Alternatively, a photonic crystal 1 shown in FIG. 14B may be used, which is substantially the same as the structure of FIG. 14A except that the first and second materials are made of the air and a solid material, respectively. That is, the photonic crystal 1 of FIG. 14B is composed of a rectangular solid of the second material and cylindrical air spaces 1 e periodically formed at the required interval in the rectangular solid.

In addition, a photonic crystal 1 shown in FIG. 14C may be used, which is of a 3-dimensional periodic structure obtained by periodically arranging fine spherical bodies 1 c of the first material at a required interval. This structure is also named as an artificial OPAL structure. In this case, the second material having a different dielectric constant from the first material is filled in spaces between adjacent spherical bodies 1 c. Air may be used as the second material.

Alternatively, a photonic crystal 1 shown in FIG. 14D may be used, which is substantially the same as the structure of FIG. 14C except that the first and second materials are made of the air and a solid material, respectively. That is, the photonic crystal 1 of FIG. 14D is composed of a cube of the second material and spherical air spaces 1 h periodically formed at the required interval in the cube. This structure is also named as an inverse OPAL structure.

In addition, a photonic crystal 1 shown in FIG. 14E can be used, which is of an artificial laminate structure comprising a substrate 13 (e.g., silicon) having a honeycomb surface, in which hexagonal concaves (not shown) are periodically formed at a required interval, and a required number of thin films laminated on the honeycomb surface. Each of the thin films is composed of a bottom layer 1 a of the first material (e.g., amorphous silicon) and a top layer 1 b of the second material (e.g., SiO2).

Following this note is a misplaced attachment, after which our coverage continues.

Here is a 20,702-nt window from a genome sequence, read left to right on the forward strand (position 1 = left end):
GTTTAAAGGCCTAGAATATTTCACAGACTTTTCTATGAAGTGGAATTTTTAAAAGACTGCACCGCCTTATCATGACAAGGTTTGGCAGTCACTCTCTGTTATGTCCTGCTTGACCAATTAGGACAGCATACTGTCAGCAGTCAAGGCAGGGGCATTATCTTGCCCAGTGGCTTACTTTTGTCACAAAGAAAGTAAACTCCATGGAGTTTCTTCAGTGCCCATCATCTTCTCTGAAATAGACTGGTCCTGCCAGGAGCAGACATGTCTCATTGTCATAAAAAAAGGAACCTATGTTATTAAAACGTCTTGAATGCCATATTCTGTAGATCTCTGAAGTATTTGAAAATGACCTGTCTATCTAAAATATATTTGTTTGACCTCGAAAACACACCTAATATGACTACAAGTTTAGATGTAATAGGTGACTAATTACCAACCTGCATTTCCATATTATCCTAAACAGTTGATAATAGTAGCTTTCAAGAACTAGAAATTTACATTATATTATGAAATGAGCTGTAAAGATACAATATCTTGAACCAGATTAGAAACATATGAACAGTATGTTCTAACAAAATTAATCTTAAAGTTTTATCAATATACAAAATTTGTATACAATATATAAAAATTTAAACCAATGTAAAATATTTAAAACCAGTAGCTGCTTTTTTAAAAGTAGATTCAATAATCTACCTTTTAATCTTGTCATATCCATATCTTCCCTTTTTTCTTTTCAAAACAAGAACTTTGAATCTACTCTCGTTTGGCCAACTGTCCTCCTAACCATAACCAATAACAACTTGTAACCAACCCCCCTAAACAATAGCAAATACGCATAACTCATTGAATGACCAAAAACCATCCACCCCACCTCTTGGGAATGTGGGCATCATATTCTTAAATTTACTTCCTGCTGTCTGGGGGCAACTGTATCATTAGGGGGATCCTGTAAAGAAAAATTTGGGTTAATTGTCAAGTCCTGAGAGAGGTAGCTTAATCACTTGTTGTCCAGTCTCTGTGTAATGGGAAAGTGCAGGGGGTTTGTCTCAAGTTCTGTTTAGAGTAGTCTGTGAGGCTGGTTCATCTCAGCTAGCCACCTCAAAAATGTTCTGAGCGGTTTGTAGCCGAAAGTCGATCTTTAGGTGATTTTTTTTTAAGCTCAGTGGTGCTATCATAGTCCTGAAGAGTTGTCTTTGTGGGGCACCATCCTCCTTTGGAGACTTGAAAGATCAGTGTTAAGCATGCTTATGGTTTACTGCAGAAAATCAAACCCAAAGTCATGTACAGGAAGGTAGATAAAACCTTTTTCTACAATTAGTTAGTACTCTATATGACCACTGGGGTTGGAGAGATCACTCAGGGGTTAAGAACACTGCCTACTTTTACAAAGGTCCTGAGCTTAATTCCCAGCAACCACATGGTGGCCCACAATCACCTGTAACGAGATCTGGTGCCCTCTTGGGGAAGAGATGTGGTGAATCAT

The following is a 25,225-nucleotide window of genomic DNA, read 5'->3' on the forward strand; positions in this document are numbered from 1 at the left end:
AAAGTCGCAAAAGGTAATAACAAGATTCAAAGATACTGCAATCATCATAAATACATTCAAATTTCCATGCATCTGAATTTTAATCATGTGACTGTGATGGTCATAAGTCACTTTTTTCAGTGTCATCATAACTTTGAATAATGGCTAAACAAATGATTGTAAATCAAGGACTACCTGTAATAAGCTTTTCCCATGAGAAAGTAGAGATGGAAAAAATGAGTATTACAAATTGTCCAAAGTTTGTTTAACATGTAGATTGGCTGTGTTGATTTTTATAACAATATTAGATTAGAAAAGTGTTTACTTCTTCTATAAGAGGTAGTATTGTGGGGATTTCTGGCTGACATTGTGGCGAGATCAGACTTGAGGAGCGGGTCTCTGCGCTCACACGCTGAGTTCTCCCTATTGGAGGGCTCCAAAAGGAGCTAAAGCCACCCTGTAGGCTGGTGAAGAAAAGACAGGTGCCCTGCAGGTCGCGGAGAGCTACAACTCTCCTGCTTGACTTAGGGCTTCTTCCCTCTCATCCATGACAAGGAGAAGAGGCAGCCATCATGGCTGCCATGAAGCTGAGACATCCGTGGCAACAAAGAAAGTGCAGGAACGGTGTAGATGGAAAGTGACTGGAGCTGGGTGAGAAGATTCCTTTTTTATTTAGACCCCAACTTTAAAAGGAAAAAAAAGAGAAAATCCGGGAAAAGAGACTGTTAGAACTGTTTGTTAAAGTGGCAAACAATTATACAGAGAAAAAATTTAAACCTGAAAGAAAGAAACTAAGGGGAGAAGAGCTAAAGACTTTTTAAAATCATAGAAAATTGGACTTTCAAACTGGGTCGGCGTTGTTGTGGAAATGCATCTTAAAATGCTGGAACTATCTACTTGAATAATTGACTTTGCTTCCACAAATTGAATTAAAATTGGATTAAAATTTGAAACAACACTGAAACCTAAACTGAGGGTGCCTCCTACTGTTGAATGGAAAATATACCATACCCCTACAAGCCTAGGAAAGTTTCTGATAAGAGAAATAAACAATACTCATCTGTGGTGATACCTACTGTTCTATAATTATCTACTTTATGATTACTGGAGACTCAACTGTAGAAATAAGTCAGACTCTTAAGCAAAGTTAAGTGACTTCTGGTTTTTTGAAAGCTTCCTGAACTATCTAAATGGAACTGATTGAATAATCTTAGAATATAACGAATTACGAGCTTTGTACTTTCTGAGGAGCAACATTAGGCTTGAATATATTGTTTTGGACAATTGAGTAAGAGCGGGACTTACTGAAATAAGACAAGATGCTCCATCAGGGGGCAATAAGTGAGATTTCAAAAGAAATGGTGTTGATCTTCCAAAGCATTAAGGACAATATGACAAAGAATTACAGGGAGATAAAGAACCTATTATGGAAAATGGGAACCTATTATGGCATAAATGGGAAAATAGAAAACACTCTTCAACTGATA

As an electro-optic material used for the photonic crystal, it is possible to use a material having a nonlinear optical effect such as a Pockels effect that the refractive index changes in proportion to electric field strength, or an optical Kerr effect (third-order nonlinear optical effect) that the refractive index changes in proportion to the square of electric field strength. For example, it is preferred to use an electro-optic material having a Pockels coefficient of 110−12˜100010−12 m/V such as KH2PO4, KDS2PO4, NH4H2PO4, RbH2PO4, CsD2AsO4 (DCDA), BaTiO3, Ba1−xSrxTiO3, LiNbO3, KNbO3, KTiOPO4 (KTP), KTiOAsO4 (KTA), PbxLa1−x(TiyZr1−y) O3 (PLZT), BaST, SrxBa1−xNb2O6 (SBN).